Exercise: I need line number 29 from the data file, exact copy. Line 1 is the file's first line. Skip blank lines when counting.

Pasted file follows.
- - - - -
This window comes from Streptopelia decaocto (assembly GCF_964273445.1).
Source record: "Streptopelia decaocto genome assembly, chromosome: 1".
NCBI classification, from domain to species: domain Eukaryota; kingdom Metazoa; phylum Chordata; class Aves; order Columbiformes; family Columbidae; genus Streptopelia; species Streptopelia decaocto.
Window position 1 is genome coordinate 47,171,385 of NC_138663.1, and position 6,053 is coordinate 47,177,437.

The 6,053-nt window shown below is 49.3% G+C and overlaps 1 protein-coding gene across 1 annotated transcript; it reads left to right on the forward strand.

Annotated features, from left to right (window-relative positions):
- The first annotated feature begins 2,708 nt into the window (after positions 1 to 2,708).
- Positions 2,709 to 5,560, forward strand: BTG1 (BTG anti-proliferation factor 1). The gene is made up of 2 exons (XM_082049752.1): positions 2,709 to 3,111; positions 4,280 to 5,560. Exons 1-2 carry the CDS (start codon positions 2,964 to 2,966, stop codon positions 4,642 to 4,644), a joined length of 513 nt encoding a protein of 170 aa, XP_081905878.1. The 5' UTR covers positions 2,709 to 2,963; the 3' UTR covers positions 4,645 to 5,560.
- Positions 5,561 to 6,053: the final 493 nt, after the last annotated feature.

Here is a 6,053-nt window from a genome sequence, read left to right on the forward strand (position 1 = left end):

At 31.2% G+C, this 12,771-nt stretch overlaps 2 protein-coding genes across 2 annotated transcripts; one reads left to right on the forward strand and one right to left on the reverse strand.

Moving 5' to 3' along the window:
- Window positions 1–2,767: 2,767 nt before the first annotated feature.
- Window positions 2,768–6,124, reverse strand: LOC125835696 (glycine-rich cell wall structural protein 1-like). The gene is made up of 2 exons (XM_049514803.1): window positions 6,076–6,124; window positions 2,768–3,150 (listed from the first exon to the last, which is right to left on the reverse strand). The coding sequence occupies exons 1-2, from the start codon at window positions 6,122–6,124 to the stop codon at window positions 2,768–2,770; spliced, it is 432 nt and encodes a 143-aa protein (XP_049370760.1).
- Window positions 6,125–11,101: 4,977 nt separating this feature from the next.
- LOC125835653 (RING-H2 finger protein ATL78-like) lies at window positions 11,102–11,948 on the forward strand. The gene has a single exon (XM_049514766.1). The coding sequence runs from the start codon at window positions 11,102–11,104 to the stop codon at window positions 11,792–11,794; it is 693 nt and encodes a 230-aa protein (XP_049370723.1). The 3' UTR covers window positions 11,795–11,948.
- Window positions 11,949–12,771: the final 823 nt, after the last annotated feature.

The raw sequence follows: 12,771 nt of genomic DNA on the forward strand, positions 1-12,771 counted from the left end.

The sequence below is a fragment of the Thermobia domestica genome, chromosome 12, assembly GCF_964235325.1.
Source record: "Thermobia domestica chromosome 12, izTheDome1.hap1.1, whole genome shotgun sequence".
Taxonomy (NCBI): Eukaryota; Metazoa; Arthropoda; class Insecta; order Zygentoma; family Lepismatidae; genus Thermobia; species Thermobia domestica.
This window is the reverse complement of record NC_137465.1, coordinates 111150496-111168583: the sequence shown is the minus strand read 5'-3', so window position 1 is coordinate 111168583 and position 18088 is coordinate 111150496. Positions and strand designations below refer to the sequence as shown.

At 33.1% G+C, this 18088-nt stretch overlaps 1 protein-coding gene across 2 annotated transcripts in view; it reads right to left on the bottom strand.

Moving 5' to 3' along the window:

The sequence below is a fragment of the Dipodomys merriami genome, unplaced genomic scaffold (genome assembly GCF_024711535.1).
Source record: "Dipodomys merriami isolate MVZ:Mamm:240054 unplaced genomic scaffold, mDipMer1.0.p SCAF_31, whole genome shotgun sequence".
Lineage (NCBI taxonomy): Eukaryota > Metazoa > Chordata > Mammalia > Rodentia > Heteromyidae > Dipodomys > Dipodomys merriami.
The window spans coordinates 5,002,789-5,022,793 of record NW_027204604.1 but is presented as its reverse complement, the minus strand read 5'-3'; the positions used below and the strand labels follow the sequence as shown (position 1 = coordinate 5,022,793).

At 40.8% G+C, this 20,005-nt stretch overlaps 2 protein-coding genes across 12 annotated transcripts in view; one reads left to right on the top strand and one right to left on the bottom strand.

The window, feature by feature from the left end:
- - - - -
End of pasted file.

At 40.8% G+C, this 20,005-nt stretch overlaps 2 protein-coding genes across 12 annotated transcripts in view; one reads left to right on the top strand and one right to left on the bottom strand.